Not an author to shy away from difficult subjects, Gregg Hurwitz's latest thriller has heroism and suicide colliding in a revenge filled novel centered on the love of two men, for their families.
Nate Overby is afflicted with Lou Gehrig's disease. He's been told that he has about six months of good health before his body begins breaking down. Despondent, he goes to a downtown L,A. building to commit suicide.
He sees a robbery taking place and sees the robbers begin shooting bank employees who aren't fast enough to obey their commands. Nate is the type of person who likes to help others. He sees a gun on the floor and sneaks into the bank, picks up the gun and begins shooting the robbers. Not caring if he's shot or not, he kills five of them before the sixth survivor runs from the bank. That man tells Nate "He will make you pay in ways you cannot imagine."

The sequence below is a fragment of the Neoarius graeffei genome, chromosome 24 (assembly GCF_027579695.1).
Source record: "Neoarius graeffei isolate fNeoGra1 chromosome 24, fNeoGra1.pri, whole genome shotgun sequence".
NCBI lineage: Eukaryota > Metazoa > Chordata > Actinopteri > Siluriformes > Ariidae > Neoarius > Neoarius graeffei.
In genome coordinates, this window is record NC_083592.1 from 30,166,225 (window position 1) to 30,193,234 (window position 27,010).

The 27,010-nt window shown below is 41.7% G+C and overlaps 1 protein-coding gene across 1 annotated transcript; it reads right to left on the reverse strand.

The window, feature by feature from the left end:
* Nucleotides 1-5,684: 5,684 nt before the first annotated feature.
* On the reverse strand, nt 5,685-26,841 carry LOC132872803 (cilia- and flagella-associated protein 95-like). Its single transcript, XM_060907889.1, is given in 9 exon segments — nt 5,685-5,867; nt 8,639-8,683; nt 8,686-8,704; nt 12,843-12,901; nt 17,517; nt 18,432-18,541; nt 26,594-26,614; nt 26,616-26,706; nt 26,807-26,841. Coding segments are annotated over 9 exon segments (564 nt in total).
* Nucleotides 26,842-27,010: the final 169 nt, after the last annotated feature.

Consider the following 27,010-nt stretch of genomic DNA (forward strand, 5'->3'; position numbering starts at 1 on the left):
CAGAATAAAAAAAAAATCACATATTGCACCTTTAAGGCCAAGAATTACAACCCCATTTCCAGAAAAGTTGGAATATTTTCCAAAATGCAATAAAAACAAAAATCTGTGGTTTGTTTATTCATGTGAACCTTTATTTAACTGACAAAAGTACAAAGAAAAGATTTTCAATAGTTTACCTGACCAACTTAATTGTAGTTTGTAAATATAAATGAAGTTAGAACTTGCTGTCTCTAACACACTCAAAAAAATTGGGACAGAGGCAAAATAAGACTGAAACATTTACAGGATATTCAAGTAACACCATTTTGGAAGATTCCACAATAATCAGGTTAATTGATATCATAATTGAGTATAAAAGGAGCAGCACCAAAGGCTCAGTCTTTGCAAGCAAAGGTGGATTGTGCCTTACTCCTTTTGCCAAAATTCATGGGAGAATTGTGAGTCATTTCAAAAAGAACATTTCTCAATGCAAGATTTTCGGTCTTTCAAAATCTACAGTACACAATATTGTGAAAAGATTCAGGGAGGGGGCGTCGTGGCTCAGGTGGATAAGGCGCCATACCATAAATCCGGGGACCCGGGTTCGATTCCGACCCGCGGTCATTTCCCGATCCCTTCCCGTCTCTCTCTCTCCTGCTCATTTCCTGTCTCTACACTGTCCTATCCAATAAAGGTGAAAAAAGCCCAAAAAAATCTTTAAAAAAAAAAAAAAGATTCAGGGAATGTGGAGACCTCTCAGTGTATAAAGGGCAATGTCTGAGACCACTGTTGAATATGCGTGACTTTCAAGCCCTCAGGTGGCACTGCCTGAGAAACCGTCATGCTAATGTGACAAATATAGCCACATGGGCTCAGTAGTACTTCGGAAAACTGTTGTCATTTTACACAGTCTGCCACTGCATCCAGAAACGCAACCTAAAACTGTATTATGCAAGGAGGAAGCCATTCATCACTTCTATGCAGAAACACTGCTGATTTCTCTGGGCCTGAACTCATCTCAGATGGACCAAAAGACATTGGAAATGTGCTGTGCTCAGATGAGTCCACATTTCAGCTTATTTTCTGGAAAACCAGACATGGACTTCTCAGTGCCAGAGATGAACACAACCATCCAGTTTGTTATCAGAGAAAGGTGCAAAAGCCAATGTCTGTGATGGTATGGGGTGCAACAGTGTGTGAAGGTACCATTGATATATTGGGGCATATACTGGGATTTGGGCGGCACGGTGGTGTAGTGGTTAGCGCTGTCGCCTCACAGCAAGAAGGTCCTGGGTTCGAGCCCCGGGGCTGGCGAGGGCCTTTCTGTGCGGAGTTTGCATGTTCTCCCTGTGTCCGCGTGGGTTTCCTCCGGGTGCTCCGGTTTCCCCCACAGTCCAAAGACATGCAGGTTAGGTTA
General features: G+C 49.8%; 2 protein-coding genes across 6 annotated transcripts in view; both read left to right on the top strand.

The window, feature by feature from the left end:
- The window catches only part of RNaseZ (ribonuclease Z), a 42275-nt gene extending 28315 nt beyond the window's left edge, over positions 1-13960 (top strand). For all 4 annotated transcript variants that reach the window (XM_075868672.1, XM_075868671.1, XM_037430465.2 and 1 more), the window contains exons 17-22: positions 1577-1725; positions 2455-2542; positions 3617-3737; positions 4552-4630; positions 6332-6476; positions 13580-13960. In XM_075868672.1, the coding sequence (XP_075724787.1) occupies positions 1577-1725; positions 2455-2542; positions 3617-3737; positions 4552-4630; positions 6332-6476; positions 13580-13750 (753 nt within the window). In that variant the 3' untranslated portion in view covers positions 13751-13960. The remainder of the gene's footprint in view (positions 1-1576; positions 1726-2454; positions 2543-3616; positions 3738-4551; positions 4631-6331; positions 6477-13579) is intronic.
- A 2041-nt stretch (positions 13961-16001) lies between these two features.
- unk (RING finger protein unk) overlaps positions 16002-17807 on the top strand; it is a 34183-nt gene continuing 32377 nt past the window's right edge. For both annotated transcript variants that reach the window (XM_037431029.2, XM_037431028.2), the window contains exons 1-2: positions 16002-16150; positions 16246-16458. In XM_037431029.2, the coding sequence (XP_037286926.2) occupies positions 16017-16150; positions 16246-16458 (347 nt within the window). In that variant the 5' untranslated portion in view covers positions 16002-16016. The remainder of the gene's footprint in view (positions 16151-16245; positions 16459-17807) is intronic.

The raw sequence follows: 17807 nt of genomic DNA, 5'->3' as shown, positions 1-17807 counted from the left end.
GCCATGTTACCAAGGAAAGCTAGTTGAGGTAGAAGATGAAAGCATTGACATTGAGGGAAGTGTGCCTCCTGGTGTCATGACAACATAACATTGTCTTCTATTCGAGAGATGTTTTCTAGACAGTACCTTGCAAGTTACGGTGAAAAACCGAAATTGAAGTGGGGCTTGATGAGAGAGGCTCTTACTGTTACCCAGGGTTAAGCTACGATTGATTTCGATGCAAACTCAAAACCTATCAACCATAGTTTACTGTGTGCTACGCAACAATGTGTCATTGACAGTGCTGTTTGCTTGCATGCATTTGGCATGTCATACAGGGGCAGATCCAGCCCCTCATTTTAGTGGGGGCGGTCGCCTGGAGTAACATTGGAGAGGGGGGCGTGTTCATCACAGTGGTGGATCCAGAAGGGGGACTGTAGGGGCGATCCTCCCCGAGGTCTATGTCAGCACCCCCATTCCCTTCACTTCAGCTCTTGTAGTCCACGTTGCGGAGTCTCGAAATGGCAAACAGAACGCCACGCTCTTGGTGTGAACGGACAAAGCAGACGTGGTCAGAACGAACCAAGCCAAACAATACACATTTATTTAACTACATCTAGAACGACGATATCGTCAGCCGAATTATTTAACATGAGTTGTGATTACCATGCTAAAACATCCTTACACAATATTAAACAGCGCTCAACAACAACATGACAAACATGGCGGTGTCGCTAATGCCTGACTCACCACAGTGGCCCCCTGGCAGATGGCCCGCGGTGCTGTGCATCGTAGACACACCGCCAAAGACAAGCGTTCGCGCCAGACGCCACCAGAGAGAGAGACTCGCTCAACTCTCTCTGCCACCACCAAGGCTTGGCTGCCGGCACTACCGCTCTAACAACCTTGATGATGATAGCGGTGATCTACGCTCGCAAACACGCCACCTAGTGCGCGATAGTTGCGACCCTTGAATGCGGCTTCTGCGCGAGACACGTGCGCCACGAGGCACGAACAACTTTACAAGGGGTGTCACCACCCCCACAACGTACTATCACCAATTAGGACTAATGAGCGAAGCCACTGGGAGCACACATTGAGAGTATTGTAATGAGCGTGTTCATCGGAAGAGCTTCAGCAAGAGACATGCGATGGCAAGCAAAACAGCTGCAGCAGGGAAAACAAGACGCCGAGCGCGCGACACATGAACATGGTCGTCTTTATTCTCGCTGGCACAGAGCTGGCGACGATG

Nate becomes an overnight hero. He has one wound and after he's treated and released from the hospital, he comes home to find the survivor and three other men in his apartment. The leader of the group is a man named Pavlo. They are Ukrainians and tell him that unless he retrieves information from a bank safe deposit box, they will harm his daughter in ways he doesn't want to think of.
Nate wouldn't care if they hurt him but can't stand the fact that his daughter would pay for what he did. He's got to think of a way to get into the safe deposit, find what's in the box, and stop the Ukrainians and do it in a manner that will still save his daughter from harm.
The author brings out Nate's plight with such clarity that it's as if we're part of the action. How can Nate do this when he only has a short time to live and his body is already starting to fail him in the early stages of ALS?
Yes, the story is a thriller, but it also conveys strong messages to the reader, told by well described and memorable characters.